Body Camera Test Proves Successful for San Diego Police

San Diego residents have complained less about the use of body cameras on police officers following an experiment that tested the equipment.

SAN DIEGO – An experiment conducted by the San Diego Police Department where officers wear body cameras has produced promising results, according to officials.

In January 2014, the San Diego Police Department began testing the use of body cameras on its officers, two months before city leaders called for an audit of the department’s managerial practices by the U.S. Department of Justice, The Washington Post reports.

A report developed by Police Department for the City Council’s Public Safety and Livable Neighborhoods Committee revealed that since the experiment, the use of body cameras by police officers has led to fewer complaints by residents and less use of force by officers.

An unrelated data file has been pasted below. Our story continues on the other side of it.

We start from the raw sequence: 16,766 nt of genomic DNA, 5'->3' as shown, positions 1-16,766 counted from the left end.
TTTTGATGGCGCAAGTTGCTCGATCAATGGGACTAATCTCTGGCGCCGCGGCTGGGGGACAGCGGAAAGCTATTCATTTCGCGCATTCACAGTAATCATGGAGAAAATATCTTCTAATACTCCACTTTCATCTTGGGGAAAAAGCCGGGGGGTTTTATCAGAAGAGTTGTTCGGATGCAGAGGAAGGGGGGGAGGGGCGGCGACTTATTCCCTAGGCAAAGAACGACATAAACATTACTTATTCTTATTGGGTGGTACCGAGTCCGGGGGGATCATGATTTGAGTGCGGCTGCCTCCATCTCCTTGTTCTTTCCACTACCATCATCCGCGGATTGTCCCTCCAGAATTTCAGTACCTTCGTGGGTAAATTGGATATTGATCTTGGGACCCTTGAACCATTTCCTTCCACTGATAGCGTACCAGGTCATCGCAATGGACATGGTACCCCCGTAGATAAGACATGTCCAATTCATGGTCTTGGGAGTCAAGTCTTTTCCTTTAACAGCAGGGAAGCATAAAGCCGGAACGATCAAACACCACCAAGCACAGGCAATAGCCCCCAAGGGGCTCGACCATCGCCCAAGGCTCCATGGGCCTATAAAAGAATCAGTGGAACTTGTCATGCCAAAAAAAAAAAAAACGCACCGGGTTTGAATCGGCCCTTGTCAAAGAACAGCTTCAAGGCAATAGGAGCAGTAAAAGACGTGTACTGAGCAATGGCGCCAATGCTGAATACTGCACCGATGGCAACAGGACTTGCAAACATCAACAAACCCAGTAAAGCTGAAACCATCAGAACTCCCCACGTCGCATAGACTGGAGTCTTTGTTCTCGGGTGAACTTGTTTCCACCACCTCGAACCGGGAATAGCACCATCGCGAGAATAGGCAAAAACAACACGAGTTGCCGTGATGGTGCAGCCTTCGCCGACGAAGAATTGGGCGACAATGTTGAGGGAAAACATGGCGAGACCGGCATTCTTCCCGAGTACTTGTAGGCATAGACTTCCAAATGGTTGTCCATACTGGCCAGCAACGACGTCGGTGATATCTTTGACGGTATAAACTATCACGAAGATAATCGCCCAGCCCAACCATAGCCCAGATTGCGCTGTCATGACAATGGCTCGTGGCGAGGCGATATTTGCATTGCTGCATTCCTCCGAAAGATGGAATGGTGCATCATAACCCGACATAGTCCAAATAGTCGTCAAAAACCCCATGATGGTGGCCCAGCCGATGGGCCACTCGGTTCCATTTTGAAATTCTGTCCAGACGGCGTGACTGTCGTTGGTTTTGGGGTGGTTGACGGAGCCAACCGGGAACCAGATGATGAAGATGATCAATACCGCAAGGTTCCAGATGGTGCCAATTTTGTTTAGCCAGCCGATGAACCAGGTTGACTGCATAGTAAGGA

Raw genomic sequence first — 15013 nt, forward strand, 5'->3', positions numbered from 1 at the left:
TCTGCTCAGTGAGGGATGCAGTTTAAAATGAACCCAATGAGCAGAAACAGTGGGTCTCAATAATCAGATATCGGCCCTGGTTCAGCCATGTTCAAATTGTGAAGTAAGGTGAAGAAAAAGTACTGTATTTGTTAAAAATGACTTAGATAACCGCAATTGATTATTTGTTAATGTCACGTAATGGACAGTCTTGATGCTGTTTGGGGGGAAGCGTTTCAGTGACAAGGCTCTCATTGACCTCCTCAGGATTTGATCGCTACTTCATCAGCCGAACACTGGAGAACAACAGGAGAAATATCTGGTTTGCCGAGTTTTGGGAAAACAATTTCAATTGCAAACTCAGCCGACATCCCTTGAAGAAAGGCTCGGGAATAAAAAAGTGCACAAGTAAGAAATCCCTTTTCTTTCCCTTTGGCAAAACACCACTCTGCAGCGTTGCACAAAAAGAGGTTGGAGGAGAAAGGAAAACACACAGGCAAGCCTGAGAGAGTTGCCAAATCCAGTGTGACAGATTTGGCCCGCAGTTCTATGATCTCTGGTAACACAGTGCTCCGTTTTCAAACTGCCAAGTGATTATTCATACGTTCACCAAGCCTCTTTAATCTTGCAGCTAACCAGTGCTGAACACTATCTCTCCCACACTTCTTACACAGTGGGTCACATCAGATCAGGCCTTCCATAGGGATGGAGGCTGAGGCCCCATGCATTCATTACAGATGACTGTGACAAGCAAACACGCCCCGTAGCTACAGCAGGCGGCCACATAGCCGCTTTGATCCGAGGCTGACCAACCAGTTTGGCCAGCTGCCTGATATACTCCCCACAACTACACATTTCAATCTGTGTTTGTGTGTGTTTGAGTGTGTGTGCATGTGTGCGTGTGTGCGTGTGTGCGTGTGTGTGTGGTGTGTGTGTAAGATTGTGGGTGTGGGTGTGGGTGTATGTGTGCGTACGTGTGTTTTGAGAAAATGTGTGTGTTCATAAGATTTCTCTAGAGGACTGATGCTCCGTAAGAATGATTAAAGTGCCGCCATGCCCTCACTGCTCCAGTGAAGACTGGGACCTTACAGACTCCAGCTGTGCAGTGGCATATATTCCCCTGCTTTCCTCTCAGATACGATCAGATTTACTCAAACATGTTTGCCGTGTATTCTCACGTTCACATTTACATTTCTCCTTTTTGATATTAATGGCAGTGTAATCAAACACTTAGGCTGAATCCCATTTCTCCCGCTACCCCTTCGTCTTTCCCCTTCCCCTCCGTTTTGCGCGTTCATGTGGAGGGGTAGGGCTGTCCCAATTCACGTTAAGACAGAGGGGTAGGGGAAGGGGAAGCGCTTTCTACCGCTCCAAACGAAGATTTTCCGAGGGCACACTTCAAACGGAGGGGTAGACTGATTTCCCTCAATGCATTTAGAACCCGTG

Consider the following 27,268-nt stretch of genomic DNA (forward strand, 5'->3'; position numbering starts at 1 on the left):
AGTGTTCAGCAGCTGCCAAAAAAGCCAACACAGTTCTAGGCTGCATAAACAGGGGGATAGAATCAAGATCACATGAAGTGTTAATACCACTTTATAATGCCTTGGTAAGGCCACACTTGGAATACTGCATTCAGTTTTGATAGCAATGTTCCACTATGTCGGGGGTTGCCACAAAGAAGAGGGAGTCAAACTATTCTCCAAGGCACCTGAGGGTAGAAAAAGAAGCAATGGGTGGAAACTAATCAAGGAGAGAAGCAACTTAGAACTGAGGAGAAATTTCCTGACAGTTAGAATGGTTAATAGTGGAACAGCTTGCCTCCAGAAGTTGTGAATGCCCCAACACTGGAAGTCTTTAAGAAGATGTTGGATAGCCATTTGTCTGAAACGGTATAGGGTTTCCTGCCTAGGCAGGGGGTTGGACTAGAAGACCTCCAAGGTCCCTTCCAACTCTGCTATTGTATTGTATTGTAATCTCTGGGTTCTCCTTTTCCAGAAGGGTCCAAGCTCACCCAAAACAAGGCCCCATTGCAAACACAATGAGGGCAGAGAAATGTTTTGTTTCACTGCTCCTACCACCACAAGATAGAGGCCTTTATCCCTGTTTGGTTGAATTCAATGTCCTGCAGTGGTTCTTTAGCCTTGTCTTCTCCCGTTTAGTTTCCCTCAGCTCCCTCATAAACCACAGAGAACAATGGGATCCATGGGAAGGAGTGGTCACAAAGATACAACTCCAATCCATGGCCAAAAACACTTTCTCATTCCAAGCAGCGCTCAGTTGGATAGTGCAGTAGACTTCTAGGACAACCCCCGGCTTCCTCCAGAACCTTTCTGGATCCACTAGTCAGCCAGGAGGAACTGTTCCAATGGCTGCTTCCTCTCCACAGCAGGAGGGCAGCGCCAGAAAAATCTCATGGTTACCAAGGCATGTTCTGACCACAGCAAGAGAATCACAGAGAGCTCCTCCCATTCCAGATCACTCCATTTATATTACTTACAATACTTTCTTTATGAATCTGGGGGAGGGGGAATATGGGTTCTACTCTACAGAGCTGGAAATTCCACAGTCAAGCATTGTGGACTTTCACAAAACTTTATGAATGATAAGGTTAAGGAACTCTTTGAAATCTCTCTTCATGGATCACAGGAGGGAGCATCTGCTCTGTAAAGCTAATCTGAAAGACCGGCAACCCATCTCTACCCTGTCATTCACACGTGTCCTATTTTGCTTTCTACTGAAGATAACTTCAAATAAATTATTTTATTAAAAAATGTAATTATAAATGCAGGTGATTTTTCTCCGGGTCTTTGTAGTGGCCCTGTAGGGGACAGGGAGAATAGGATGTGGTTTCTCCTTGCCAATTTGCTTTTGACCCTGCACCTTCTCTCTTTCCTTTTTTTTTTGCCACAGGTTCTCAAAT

Results showed that complaints on the use of body cameras have fallen 40.5%, while the and use of “personal body” force by officers has been reduced by 46.5% and use of pepper spray by 30.5%.

As a result, the report recommended that the department give body cameras to its officers. Currently, 600 officers have the cameras, but by the year’s end, nearly 1,000 officers will be equipped with the small cameras, including patrol officers, gang-unit officers and motorcycle officers.

Although, results of the experiment yielded positive results, there are still some concerns. For example, officials need to determine how much and under what conditions video footage will be released to the public.

Additionally, privacy issues still remain a matter interest for residents.

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Tagged with: Video Surveillance

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